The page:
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Deification of Suffering in Religiously Observant College Students: Assessing the Differences in Symptomology for Orthodox versus Non-Orthodox Jews

Klein, Talia Faye

In the past decade, much research has been done in an effort to understand the relationship between religion and spirituality and mental health. The vast majority of research shows a positive correlation between mental health and religion and spirituality. Furthermore, religiosity and spirituality have been linked to decreased levels of anxiety and depression, as well as increased levels of happiness and life satisfaction. The present study aims to assess the deification of suffering, as understood through positive and negative religious coping among religiously highly observant and less observant college students (Orthodox versus non-Orthodox Jews). The results show differential associations between religious coping and symptomology of depression, anxiety, and stress by level of observance, with Orthodox Jews being more likely to intertwine religious coping (positive and negative) into symptomology. The current study offers preliminary evidence suggesting merit to future research on deification of suffering among observant Orthodox Jews as well as potentially observant members of other faith traditions.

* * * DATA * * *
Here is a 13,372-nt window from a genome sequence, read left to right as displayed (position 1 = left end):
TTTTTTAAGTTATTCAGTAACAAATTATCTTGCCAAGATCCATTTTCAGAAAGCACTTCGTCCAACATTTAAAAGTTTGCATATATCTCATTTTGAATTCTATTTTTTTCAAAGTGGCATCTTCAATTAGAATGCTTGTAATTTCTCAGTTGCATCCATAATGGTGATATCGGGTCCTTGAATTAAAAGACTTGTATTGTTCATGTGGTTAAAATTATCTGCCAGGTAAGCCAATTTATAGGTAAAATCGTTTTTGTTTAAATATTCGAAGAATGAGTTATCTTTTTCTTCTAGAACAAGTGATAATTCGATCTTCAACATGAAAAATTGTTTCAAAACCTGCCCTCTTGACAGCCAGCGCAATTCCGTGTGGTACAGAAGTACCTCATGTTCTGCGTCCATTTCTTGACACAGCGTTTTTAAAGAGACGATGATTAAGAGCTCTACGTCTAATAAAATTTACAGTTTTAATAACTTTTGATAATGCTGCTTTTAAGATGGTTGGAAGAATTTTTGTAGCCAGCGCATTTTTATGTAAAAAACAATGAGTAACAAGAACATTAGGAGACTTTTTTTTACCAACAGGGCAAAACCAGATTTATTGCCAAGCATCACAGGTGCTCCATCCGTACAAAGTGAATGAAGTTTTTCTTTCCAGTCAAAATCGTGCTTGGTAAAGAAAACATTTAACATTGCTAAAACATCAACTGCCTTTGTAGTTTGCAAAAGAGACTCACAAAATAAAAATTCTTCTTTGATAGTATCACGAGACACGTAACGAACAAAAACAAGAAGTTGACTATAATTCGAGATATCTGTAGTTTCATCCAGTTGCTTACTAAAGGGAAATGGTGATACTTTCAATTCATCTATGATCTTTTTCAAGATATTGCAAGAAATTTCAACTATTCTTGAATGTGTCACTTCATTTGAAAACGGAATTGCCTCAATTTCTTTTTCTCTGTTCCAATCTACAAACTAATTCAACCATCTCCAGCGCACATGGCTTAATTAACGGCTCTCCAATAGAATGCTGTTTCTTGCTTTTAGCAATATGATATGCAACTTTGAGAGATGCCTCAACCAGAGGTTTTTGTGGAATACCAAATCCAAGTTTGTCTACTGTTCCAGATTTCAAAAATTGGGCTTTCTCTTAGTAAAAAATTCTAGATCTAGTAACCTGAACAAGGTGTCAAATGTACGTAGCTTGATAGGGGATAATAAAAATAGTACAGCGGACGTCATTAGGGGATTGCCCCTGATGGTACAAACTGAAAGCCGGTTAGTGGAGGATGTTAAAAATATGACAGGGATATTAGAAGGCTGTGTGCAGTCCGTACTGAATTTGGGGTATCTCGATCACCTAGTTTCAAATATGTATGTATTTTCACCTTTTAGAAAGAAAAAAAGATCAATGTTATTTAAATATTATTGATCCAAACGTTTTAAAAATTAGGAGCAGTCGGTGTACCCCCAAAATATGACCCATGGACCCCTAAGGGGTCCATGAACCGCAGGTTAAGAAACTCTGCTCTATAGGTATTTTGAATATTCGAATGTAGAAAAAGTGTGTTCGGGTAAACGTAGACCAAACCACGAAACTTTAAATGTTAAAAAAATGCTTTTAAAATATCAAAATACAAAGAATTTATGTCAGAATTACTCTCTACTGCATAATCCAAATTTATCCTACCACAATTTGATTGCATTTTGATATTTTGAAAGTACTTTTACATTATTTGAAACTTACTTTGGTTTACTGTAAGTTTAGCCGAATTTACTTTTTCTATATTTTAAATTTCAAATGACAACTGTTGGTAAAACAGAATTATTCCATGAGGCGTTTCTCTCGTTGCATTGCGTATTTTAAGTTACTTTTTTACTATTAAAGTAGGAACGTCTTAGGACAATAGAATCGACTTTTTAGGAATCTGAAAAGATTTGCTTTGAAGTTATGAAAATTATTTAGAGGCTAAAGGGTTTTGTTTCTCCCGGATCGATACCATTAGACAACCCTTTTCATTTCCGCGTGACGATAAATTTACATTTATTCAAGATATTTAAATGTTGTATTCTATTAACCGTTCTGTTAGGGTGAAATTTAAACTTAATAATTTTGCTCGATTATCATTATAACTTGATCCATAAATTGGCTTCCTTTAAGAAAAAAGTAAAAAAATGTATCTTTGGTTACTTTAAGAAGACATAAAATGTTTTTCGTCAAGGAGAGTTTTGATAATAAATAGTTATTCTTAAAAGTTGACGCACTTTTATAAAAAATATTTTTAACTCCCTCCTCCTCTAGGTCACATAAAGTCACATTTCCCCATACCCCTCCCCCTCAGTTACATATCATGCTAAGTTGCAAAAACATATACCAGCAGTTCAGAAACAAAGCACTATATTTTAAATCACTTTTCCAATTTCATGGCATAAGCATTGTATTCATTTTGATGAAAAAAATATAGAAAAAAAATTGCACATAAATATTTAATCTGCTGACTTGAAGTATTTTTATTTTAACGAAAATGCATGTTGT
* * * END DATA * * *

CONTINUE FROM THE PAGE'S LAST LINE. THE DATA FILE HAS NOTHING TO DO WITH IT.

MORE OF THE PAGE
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More About This Work

Academic Units
Psychology (Barnard College)
Thesis Advisors
Miller, Lisa F.
Degree
B.A., Barnard College
Published Here
May 28, 2013
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